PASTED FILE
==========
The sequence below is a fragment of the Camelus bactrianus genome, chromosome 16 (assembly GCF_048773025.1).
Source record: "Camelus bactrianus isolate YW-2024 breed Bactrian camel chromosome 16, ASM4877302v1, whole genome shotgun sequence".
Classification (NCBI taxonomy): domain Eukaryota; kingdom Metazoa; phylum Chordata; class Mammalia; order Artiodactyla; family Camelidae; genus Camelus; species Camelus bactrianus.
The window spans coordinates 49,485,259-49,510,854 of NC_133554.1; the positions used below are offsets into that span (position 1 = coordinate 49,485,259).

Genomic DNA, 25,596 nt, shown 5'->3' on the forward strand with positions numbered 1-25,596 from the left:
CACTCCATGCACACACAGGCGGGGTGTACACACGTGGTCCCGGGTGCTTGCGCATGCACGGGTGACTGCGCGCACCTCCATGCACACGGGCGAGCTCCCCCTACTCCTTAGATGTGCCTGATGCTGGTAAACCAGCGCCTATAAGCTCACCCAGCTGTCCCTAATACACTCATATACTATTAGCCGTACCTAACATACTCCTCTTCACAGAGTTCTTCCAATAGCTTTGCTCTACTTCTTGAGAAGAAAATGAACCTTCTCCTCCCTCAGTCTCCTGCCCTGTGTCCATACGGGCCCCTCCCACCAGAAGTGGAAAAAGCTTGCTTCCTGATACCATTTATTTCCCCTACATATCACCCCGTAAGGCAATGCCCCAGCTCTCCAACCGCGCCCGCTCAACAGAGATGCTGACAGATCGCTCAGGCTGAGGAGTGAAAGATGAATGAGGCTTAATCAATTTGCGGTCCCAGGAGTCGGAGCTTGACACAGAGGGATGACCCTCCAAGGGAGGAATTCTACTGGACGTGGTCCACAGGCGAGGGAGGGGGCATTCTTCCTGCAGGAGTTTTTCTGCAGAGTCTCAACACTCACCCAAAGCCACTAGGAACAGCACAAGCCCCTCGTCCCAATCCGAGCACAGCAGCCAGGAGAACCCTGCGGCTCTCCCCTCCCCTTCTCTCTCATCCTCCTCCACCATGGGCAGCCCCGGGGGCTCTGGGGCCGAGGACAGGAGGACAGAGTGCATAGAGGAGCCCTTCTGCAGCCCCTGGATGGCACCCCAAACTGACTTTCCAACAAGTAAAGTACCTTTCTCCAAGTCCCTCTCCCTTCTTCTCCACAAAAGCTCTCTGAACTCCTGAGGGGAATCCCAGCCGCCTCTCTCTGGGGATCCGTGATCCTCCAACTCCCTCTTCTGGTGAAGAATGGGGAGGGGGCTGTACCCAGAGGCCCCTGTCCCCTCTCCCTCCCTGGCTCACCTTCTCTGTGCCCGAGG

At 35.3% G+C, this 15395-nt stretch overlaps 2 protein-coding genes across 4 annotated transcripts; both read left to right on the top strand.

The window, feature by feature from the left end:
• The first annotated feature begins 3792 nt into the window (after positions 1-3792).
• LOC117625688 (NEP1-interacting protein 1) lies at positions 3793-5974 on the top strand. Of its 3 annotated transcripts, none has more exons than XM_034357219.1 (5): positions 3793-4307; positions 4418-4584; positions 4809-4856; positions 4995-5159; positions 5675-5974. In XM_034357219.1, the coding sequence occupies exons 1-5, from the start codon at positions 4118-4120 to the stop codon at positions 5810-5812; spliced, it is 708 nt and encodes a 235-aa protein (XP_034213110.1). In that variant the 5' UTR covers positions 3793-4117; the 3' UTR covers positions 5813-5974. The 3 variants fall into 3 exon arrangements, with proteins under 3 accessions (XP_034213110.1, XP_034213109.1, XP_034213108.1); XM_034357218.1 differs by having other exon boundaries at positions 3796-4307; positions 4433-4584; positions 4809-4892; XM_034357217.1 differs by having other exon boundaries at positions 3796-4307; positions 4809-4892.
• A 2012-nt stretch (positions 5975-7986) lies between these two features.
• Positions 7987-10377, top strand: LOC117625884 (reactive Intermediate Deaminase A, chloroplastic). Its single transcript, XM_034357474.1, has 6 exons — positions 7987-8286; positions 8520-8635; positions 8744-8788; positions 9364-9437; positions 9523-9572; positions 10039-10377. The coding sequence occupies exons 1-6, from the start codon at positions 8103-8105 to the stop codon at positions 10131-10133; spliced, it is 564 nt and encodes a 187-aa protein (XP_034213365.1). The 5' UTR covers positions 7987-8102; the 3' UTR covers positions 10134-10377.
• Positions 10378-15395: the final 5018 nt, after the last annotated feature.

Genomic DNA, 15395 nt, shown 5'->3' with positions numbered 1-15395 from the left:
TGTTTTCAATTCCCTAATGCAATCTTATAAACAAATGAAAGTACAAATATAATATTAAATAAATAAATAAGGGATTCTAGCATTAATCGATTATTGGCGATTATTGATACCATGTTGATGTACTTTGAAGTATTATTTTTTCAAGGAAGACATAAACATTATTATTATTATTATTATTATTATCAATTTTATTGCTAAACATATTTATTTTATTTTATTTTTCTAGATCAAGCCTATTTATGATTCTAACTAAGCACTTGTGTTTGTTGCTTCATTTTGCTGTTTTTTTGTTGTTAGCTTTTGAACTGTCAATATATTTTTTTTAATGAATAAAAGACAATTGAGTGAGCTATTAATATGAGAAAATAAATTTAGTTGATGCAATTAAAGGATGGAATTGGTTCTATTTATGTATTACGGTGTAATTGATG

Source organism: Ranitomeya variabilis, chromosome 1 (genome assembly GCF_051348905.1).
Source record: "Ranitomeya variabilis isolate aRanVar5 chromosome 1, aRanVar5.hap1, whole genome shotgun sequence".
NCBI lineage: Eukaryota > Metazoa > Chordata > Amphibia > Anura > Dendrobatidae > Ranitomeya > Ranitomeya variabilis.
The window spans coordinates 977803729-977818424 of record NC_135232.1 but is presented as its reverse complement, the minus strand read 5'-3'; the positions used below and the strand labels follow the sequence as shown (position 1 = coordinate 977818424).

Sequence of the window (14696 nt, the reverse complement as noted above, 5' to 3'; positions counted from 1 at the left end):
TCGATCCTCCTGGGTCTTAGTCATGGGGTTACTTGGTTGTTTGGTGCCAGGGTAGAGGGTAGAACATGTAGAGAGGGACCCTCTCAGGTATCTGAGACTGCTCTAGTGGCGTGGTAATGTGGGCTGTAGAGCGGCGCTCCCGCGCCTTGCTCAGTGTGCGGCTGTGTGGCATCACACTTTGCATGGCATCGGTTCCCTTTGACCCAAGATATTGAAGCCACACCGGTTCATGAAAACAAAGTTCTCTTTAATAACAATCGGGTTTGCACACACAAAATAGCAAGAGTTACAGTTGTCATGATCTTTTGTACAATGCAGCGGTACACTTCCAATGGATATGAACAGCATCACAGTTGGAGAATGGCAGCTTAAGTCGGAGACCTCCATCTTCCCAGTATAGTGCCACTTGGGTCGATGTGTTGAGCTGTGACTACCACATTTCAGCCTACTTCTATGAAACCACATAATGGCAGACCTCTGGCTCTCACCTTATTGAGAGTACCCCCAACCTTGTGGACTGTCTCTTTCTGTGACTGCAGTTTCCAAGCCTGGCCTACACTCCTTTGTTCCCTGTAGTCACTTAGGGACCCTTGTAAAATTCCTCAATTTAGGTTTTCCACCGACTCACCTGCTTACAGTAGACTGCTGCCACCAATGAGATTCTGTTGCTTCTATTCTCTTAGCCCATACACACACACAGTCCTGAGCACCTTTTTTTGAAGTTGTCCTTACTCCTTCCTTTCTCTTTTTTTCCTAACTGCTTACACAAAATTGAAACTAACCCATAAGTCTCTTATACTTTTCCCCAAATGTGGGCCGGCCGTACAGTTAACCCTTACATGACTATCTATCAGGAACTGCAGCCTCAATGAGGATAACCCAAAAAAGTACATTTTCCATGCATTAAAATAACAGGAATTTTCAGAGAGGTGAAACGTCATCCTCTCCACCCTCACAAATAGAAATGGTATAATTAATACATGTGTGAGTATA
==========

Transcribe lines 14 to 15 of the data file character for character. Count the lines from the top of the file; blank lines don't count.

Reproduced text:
Genomic DNA, 15395 nt, shown 5'->3' with positions numbered 1-15395 from the left:
TGTTTTCAATTCCCTAATGCAATCTTATAAACAAATGAAAGTACAAATATAATATTAAATAAATAAATAAGGGATTCTAGCATTAATCGATTATTGGCGATTATTGATACCATGTTGATGTACTTTGAAGTATTATTTTTTCAAGGAAGACATAAACATTATTATTATTATTATTATTATTATCAATTTTATTGCTAAACATATTTATTTTATTTTATTTTTCTAGATCAAGCCTATTTATGATTCTAACTAAGCACTTGTGTTTGTTGCTTCATTTTGCTGTTTTTTTGTTGTTAGCTTTTGAACTGTCAATATATTTTTTTTAATGAATAAAAGACAATTGAGTGAGCTATTAATATGAGAAAATAAATTTAGTTGATGCAATTAAAGGATGGAATTGGTTCTATTTATGTATTACGGTGTAATTGATG